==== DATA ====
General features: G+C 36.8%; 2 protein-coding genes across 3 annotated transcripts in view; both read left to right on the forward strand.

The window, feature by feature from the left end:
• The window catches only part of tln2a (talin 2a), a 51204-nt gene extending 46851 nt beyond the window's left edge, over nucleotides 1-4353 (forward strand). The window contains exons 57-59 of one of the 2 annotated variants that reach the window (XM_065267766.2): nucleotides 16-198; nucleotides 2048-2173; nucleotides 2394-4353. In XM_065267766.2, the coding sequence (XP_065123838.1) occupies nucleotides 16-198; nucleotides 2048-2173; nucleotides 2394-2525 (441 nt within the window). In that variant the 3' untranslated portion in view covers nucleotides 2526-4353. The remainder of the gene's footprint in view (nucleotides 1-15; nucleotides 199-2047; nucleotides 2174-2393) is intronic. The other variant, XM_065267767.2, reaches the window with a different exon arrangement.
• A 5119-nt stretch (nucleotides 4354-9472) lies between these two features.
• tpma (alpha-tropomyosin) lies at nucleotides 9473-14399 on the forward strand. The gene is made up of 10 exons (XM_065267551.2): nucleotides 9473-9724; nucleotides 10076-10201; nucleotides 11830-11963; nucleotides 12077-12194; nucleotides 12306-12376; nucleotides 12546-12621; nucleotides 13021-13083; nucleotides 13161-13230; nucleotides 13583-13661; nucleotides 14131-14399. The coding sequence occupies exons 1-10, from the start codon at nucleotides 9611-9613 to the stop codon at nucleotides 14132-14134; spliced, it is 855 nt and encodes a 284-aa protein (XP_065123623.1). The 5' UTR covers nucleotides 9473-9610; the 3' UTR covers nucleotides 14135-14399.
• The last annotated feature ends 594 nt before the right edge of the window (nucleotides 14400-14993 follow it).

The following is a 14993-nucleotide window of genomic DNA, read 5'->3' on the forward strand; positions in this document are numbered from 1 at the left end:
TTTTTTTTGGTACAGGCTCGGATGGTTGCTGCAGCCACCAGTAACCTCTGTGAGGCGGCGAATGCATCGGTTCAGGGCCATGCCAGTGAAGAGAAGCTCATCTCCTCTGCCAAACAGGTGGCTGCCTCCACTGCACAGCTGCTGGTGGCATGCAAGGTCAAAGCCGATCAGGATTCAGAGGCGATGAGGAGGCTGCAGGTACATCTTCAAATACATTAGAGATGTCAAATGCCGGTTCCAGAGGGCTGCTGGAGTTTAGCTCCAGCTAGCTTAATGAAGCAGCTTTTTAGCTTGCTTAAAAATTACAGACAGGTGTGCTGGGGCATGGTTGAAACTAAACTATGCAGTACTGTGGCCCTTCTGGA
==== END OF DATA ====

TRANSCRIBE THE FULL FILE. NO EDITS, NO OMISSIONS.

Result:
General features: G+C 36.8%; 2 protein-coding genes across 3 annotated transcripts in view; both read left to right on the forward strand.

The window, feature by feature from the left end:
• The window catches only part of tln2a (talin 2a), a 51204-nt gene extending 46851 nt beyond the window's left edge, over nucleotides 1-4353 (forward strand). The window contains exons 57-59 of one of the 2 annotated variants that reach the window (XM_065267766.2): nucleotides 16-198; nucleotides 2048-2173; nucleotides 2394-4353. In XM_065267766.2, the coding sequence (XP_065123838.1) occupies nucleotides 16-198; nucleotides 2048-2173; nucleotides 2394-2525 (441 nt within the window). In that variant the 3' untranslated portion in view covers nucleotides 2526-4353. The remainder of the gene's footprint in view (nucleotides 1-15; nucleotides 199-2047; nucleotides 2174-2393) is intronic. The other variant, XM_065267767.2, reaches the window with a different exon arrangement.
• A 5119-nt stretch (nucleotides 4354-9472) lies between these two features.
• tpma (alpha-tropomyosin) lies at nucleotides 9473-14399 on the forward strand. The gene is made up of 10 exons (XM_065267551.2): nucleotides 9473-9724; nucleotides 10076-10201; nucleotides 11830-11963; nucleotides 12077-12194; nucleotides 12306-12376; nucleotides 12546-12621; nucleotides 13021-13083; nucleotides 13161-13230; nucleotides 13583-13661; nucleotides 14131-14399. The coding sequence occupies exons 1-10, from the start codon at nucleotides 9611-9613 to the stop codon at nucleotides 14132-14134; spliced, it is 855 nt and encodes a 284-aa protein (XP_065123623.1). The 5' UTR covers nucleotides 9473-9610; the 3' UTR covers nucleotides 14135-14399.
• The last annotated feature ends 594 nt before the right edge of the window (nucleotides 14400-14993 follow it).

The following is a 14993-nucleotide window of genomic DNA, read 5'->3' on the forward strand; positions in this document are numbered from 1 at the left end:
TTTTTTTTGGTACAGGCTCGGATGGTTGCTGCAGCCACCAGTAACCTCTGTGAGGCGGCGAATGCATCGGTTCAGGGCCATGCCAGTGAAGAGAAGCTCATCTCCTCTGCCAAACAGGTGGCTGCCTCCACTGCACAGCTGCTGGTGGCATGCAAGGTCAAAGCCGATCAGGATTCAGAGGCGATGAGGAGGCTGCAGGTACATCTTCAAATACATTAGAGATGTCAAATGCCGGTTCCAGAGGGCTGCTGGAGTTTAGCTCCAGCTAGCTTAATGAAGCAGCTTTTTAGCTTGCTTAAAAATTACAGACAGGTGTGCTGGGGCATGGTTGAAACTAAACTATGCAGTACTGTGGCCCTTCTGGA